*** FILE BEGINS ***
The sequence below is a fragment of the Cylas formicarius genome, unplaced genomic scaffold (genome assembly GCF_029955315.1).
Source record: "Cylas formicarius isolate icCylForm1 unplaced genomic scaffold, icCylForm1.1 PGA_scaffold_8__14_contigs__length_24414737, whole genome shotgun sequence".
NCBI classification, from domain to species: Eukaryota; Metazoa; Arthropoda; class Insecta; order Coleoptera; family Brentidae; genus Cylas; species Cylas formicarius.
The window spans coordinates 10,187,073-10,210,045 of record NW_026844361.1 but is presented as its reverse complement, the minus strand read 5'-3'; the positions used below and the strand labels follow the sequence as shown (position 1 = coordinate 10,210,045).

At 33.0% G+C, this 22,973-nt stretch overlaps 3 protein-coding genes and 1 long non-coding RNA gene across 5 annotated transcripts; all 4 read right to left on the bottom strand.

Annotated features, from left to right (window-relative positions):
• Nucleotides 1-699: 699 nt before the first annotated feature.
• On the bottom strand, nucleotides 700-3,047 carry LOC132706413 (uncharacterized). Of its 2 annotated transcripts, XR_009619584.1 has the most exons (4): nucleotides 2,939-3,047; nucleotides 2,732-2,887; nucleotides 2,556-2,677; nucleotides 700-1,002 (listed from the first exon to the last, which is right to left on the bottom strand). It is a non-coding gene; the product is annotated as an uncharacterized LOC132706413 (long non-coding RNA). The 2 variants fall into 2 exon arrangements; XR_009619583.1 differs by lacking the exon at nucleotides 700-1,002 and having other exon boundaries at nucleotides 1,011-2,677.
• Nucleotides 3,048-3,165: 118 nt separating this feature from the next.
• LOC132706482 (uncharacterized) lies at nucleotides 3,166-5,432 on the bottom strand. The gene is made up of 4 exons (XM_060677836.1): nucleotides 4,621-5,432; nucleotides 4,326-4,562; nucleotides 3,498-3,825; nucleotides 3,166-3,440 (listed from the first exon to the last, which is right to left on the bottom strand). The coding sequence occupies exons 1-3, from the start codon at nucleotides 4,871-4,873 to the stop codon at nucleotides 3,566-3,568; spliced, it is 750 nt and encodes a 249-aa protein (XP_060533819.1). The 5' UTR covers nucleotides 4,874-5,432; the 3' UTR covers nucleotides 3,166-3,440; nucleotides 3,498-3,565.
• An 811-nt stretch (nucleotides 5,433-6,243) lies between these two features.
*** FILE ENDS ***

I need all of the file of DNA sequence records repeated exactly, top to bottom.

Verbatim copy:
The sequence below is a fragment of the Cylas formicarius genome, unplaced genomic scaffold (genome assembly GCF_029955315.1).
Source record: "Cylas formicarius isolate icCylForm1 unplaced genomic scaffold, icCylForm1.1 PGA_scaffold_8__14_contigs__length_24414737, whole genome shotgun sequence".
NCBI classification, from domain to species: Eukaryota; Metazoa; Arthropoda; class Insecta; order Coleoptera; family Brentidae; genus Cylas; species Cylas formicarius.
The window spans coordinates 10,187,073-10,210,045 of record NW_026844361.1 but is presented as its reverse complement, the minus strand read 5'-3'; the positions used below and the strand labels follow the sequence as shown (position 1 = coordinate 10,210,045).

At 33.0% G+C, this 22,973-nt stretch overlaps 3 protein-coding genes and 1 long non-coding RNA gene across 5 annotated transcripts; all 4 read right to left on the bottom strand.

Annotated features, from left to right (window-relative positions):
• Nucleotides 1-699: 699 nt before the first annotated feature.
• On the bottom strand, nucleotides 700-3,047 carry LOC132706413 (uncharacterized). Of its 2 annotated transcripts, XR_009619584.1 has the most exons (4): nucleotides 2,939-3,047; nucleotides 2,732-2,887; nucleotides 2,556-2,677; nucleotides 700-1,002 (listed from the first exon to the last, which is right to left on the bottom strand). It is a non-coding gene; the product is annotated as an uncharacterized LOC132706413 (long non-coding RNA). The 2 variants fall into 2 exon arrangements; XR_009619583.1 differs by lacking the exon at nucleotides 700-1,002 and having other exon boundaries at nucleotides 1,011-2,677.
• Nucleotides 3,048-3,165: 118 nt separating this feature from the next.
• LOC132706482 (uncharacterized) lies at nucleotides 3,166-5,432 on the bottom strand. The gene is made up of 4 exons (XM_060677836.1): nucleotides 4,621-5,432; nucleotides 4,326-4,562; nucleotides 3,498-3,825; nucleotides 3,166-3,440 (listed from the first exon to the last, which is right to left on the bottom strand). The coding sequence occupies exons 1-3, from the start codon at nucleotides 4,871-4,873 to the stop codon at nucleotides 3,566-3,568; spliced, it is 750 nt and encodes a 249-aa protein (XP_060533819.1). The 5' UTR covers nucleotides 4,874-5,432; the 3' UTR covers nucleotides 3,166-3,440; nucleotides 3,498-3,565.
• An 811-nt stretch (nucleotides 5,433-6,243) lies between these two features.